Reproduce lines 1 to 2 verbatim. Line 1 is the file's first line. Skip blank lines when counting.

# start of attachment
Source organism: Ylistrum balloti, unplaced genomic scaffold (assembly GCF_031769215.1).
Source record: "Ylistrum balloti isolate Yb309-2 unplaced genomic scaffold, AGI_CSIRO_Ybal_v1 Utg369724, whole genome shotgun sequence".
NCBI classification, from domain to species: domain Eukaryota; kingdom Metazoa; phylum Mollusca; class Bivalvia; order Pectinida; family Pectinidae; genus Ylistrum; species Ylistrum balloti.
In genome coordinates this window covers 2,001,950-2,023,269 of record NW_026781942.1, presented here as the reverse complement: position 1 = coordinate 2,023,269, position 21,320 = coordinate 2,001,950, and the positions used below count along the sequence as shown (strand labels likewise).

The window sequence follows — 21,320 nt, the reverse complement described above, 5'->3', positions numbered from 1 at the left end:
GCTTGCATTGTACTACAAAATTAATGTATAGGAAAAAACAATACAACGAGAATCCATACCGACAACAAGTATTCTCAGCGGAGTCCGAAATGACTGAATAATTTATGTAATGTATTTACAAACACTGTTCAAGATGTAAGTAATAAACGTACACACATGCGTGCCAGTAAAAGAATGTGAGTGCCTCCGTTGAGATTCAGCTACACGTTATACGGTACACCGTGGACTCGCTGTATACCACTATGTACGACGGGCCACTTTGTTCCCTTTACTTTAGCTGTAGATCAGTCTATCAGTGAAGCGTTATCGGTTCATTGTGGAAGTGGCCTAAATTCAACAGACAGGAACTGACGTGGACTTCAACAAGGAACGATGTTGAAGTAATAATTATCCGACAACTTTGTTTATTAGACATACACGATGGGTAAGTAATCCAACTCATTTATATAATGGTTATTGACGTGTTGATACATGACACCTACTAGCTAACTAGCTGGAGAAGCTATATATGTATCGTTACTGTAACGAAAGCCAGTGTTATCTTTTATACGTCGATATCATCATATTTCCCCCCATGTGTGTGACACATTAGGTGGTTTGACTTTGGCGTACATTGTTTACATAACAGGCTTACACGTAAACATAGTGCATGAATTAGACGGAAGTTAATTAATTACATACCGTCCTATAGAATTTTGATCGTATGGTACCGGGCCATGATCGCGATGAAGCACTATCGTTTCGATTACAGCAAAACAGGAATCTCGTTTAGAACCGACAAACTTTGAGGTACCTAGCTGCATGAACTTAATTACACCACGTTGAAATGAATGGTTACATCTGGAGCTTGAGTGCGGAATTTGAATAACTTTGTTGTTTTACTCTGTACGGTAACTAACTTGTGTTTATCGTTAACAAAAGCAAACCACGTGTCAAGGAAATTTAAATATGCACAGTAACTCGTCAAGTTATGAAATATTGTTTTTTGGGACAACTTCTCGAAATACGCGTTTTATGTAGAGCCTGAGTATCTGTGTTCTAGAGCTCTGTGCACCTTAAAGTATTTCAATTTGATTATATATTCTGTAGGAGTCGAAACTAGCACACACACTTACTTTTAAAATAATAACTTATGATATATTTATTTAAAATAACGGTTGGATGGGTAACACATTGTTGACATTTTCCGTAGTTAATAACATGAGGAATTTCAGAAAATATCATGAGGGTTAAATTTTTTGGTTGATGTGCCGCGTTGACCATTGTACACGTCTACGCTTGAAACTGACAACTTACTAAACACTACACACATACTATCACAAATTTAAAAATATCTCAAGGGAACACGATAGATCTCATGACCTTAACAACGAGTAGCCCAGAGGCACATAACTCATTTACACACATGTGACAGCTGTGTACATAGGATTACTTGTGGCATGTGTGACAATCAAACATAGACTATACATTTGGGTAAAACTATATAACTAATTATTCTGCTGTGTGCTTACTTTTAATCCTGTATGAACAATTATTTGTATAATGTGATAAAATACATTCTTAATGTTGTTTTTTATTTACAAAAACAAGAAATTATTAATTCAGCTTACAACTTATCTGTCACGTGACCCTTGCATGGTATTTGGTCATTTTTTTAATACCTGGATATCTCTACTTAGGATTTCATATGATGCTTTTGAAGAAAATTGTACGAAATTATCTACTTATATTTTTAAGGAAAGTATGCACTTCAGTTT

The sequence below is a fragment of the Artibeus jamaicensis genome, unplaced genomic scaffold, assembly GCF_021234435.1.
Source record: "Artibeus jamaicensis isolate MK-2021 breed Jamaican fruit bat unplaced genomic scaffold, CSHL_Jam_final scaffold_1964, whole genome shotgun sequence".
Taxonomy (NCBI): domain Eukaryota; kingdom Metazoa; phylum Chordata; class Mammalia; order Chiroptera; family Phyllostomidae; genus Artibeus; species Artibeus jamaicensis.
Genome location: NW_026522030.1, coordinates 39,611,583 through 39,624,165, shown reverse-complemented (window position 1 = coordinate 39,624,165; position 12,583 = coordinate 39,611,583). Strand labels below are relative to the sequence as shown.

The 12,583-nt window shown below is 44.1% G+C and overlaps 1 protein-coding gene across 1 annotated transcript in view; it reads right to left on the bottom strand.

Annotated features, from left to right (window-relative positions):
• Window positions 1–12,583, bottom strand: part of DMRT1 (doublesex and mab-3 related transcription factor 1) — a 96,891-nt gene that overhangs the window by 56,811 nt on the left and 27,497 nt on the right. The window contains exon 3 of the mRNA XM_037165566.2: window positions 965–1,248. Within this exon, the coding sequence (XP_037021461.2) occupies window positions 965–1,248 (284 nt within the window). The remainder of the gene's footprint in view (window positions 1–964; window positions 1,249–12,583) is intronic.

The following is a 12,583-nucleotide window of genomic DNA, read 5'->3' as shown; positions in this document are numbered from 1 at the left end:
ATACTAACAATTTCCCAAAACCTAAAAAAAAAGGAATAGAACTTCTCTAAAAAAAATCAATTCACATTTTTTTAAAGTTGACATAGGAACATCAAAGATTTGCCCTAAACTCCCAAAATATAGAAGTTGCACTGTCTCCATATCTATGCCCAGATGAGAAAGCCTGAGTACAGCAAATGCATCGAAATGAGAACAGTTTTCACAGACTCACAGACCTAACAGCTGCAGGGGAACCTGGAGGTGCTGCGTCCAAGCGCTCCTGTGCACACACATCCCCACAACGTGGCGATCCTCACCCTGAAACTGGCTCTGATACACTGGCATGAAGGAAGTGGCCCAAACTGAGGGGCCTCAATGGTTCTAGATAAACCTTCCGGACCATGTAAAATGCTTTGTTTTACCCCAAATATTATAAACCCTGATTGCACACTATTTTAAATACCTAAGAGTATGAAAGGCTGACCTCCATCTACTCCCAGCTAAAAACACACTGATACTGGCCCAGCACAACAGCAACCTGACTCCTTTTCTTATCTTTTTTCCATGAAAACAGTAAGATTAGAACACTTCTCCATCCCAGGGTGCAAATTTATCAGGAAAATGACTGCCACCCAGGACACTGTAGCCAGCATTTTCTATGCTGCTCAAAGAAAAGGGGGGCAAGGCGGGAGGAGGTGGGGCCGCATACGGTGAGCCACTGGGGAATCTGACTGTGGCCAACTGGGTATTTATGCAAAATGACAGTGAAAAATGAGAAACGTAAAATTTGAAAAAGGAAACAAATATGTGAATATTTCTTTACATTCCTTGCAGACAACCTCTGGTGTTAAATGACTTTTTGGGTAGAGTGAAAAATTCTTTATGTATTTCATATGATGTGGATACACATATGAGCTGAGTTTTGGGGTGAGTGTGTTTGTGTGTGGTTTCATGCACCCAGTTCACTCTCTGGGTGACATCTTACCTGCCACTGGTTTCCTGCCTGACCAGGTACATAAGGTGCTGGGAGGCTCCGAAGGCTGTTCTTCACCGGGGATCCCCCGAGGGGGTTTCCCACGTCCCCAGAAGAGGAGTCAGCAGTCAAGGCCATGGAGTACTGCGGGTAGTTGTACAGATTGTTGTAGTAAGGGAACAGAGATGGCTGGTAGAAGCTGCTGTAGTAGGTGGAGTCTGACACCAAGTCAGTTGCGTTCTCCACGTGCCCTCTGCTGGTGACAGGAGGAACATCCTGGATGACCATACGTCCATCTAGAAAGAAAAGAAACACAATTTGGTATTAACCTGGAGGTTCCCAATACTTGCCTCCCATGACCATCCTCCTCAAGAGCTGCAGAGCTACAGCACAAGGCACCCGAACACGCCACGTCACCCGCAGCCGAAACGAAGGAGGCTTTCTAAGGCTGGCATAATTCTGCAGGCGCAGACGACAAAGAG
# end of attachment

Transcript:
Source organism: Ylistrum balloti, unplaced genomic scaffold (assembly GCF_031769215.1).
Source record: "Ylistrum balloti isolate Yb309-2 unplaced genomic scaffold, AGI_CSIRO_Ybal_v1 Utg369724, whole genome shotgun sequence".